Patricia Snyder's moral compass points true north.
After graduating from St. Ambrose in 1981 with a Bachelor of Arts degree in Criminal Justice, Snyder went to work as an asset protection manager for retailer Younkers. She quickly discovered she liked the retail side better, enrolled in a one-year management training program and started on a path that now finds her happily employed as a vice president for retail giant Walmart.
But there is more to Snyder's story than success in the business world. Snyder is an avowed advocate for diversity. She talks it, and she walks it.
"One of the reasons I feel privileged to work for Walmart is I am allowed to have an impact on diversity," Snyder said. "It is the purpose and intent of this company to have an impact - whether it's with women-owned companies or any other level and manner of diversity."
Snyder's current position as Vice President of Walmart U.S. Home Management is the culmination of 30-plus years in retail. Snyder joined Walmart in 2004 as Director of Apparel Planning and was named Vice President of Apparel Planning and Replenishment only a year later.
"The ability to have an impact with women is really powerful," Snyder said. "And when you see that affecting lives all over the world, it has a powerful effect. We are impacting people and communities across the globe and there is a tremendous satisfaction in knowing that a decision you make is something that will do right by those communities."
Snyder's sense of doing right and making a difference is inherent to who she is, but she credits St. Ambrose with honing the edge of her values.
"There is something about the environment at St. Ambrose that makes you want to achieve," Snyder said. "But there is something else, too.
At St. Ambrose, you learn a sense of responsibility that goes beyond your personal sense of achievement. It all is tied to a moral compass and it keeps coming back to a very definite sense of how you need to give back and contribute. That is certainly something I learned at St. Ambrose."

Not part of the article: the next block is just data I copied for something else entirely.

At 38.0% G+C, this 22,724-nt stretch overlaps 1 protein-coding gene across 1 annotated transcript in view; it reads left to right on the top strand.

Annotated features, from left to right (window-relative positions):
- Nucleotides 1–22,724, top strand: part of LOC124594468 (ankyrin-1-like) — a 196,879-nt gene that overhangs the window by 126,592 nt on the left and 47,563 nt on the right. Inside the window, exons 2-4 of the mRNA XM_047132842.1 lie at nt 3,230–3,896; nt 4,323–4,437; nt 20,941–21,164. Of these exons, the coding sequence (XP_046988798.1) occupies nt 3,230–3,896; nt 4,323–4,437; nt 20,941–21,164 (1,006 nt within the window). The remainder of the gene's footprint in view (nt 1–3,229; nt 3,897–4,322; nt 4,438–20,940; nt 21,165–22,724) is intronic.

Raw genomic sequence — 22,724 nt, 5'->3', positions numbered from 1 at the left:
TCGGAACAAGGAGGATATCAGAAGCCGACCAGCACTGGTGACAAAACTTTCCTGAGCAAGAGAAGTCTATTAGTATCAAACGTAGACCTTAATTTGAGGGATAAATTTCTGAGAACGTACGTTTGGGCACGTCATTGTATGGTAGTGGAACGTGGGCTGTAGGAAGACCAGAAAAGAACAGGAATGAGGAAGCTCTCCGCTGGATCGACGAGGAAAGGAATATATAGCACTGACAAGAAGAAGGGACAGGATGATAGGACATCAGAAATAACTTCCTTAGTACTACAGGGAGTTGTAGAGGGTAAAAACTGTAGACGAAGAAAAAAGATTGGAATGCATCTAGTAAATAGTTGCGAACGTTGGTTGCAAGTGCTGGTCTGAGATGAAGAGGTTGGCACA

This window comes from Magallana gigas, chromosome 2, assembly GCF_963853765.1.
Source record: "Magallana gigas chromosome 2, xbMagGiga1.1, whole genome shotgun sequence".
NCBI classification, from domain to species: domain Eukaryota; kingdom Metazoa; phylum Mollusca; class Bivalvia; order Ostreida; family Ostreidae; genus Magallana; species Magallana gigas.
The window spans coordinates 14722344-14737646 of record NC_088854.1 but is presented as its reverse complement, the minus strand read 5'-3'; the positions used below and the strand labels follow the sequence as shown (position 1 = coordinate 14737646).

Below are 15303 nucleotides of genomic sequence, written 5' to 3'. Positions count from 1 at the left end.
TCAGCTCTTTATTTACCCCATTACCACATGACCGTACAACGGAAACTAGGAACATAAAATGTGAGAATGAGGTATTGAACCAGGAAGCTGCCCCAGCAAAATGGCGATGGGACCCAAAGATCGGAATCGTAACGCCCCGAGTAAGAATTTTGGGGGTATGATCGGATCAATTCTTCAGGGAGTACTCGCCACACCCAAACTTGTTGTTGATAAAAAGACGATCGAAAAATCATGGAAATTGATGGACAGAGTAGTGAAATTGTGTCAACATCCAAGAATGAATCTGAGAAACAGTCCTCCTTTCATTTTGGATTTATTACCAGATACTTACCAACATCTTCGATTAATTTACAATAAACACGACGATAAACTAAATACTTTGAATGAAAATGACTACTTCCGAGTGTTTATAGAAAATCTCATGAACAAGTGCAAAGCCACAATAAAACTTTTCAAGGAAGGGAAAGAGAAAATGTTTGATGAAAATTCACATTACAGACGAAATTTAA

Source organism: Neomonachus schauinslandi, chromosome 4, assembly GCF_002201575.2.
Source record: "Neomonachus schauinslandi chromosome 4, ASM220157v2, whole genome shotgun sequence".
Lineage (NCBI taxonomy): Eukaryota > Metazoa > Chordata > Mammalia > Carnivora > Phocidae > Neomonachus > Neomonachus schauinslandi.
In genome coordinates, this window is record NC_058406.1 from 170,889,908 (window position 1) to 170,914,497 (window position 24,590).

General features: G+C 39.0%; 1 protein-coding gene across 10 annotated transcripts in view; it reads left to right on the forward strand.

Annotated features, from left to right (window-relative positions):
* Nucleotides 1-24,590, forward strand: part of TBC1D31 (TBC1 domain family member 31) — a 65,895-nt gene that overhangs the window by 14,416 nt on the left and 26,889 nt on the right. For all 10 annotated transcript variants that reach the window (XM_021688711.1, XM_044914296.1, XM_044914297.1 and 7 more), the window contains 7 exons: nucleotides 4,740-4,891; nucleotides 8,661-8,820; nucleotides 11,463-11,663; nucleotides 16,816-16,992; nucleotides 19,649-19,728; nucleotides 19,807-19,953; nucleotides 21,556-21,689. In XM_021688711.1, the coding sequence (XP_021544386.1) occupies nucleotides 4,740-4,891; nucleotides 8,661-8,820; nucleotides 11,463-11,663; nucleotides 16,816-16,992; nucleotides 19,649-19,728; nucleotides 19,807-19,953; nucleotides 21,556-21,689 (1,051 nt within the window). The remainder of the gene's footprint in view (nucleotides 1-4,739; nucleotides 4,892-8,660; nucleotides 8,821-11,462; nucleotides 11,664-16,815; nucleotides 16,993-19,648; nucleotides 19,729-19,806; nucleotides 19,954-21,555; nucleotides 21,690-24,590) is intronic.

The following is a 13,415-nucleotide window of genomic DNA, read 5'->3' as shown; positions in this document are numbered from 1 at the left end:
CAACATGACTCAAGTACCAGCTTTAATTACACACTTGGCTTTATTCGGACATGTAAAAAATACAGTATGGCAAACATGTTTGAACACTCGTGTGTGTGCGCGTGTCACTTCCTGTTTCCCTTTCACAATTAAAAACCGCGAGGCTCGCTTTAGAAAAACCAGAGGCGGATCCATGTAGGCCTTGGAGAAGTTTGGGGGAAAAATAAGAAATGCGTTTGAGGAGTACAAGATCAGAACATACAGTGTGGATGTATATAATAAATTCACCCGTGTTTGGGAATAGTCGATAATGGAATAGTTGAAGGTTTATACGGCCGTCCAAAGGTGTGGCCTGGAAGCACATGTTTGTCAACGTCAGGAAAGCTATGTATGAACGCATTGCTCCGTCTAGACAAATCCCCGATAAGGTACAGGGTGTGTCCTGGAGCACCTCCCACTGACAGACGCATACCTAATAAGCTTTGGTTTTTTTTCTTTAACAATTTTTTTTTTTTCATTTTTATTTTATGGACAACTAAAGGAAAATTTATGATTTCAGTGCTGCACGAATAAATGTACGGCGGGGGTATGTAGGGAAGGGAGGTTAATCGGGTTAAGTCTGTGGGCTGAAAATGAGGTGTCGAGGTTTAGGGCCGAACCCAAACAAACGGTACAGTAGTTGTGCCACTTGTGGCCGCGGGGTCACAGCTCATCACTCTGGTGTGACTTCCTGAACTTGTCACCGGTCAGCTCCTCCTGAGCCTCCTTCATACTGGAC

Fortunately, it is also something that dovetails with the Walmart corporate culture. Snyder said diversity is part of the fabric at Walmart, where executives such as Snyder are tasked with finding and working with companies that are diverse. To accomplish that, Walmart asks suppliers to register on the company's Supplier Inclusion Portal and then get involved with other company programs, like the Woman's Economic Empowerment teams.
For Snyder, all of the above is part of a dream job.
"There is a beautiful match of my moral compass with Walmart's," Snyder said. "Not only do they allow me to pursue that type of goal, they encourage it. I am encouraged to bring a level of diverse thought and do the right things. That sits incredibly well with me."
Snyder circled back to St. Ambrose as she reflected on her career.
"St. Ambrose creates an atmosphere where the potential of the student is only limited by their imagination," Snyder said. "At St. Ambrose, the lesson is limitless potential."
The same applies to Snyder's definition of diversity. "Diversity is not limited," Snyder said. "Diversity is many things. It's more than race or gender. It comes down to diversity of thought and I think St. Ambrose is trying to understand and embrace a future where diversity of thought is realized."